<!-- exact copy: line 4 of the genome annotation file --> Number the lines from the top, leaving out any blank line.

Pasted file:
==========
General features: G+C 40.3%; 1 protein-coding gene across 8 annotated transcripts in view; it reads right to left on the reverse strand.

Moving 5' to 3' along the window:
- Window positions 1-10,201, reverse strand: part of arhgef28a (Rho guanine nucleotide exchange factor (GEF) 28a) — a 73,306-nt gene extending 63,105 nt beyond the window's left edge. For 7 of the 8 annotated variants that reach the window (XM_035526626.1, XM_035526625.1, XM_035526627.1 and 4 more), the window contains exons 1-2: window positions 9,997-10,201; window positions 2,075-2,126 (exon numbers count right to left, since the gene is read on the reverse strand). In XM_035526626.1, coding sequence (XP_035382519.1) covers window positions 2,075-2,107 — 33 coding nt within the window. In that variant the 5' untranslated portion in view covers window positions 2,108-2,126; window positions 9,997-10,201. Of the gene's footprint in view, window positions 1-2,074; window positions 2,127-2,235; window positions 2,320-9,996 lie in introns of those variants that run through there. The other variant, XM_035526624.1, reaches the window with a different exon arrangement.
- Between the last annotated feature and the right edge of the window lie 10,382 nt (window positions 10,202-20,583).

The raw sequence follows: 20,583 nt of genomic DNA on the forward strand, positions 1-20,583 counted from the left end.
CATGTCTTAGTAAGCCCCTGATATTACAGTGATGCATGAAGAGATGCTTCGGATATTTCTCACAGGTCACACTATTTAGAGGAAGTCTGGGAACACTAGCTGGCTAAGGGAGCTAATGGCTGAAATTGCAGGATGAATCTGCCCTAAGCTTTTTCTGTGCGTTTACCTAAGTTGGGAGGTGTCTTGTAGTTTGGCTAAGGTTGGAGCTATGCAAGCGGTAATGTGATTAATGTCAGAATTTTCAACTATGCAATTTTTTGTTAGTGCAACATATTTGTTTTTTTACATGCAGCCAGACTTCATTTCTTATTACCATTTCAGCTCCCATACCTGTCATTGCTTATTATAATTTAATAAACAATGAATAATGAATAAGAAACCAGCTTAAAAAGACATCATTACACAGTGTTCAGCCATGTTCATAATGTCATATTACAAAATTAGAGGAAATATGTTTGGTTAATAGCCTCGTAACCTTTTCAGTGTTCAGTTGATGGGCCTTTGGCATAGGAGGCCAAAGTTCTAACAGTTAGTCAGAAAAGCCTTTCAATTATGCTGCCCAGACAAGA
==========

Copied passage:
- Between the last annotated feature and the right edge of the window lie 10,382 nt (window positions 10,202-20,583).